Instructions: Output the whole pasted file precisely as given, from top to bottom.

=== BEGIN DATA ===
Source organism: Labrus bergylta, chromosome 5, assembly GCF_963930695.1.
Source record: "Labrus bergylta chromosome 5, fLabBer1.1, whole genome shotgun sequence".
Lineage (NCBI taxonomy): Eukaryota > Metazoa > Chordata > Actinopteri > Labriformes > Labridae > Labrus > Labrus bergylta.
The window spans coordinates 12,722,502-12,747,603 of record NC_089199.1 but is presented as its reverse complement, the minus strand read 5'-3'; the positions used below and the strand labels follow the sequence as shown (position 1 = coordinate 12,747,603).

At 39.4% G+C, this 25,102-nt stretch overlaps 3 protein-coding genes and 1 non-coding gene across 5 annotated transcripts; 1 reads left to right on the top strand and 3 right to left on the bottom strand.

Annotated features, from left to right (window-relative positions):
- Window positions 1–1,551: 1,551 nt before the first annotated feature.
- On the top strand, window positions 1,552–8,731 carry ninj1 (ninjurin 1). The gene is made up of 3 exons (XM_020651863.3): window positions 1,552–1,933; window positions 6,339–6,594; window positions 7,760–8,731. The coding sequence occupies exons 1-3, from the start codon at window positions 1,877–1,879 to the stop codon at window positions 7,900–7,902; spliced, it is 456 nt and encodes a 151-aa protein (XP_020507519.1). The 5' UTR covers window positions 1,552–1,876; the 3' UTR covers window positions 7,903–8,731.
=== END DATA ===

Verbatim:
Source organism: Labrus bergylta, chromosome 5, assembly GCF_963930695.1.
Source record: "Labrus bergylta chromosome 5, fLabBer1.1, whole genome shotgun sequence".
Lineage (NCBI taxonomy): Eukaryota > Metazoa > Chordata > Actinopteri > Labriformes > Labridae > Labrus > Labrus bergylta.
The window spans coordinates 12,722,502-12,747,603 of record NC_089199.1 but is presented as its reverse complement, the minus strand read 5'-3'; the positions used below and the strand labels follow the sequence as shown (position 1 = coordinate 12,747,603).

At 39.4% G+C, this 25,102-nt stretch overlaps 3 protein-coding genes and 1 non-coding gene across 5 annotated transcripts; 1 reads left to right on the top strand and 3 right to left on the bottom strand.

Annotated features, from left to right (window-relative positions):
- Window positions 1–1,551: 1,551 nt before the first annotated feature.
- On the top strand, window positions 1,552–8,731 carry ninj1 (ninjurin 1). The gene is made up of 3 exons (XM_020651863.3): window positions 1,552–1,933; window positions 6,339–6,594; window positions 7,760–8,731. The coding sequence occupies exons 1-3, from the start codon at window positions 1,877–1,879 to the stop codon at window positions 7,900–7,902; spliced, it is 456 nt and encodes a 151-aa protein (XP_020507519.1). The 5' UTR covers window positions 1,552–1,876; the 3' UTR covers window positions 7,903–8,731.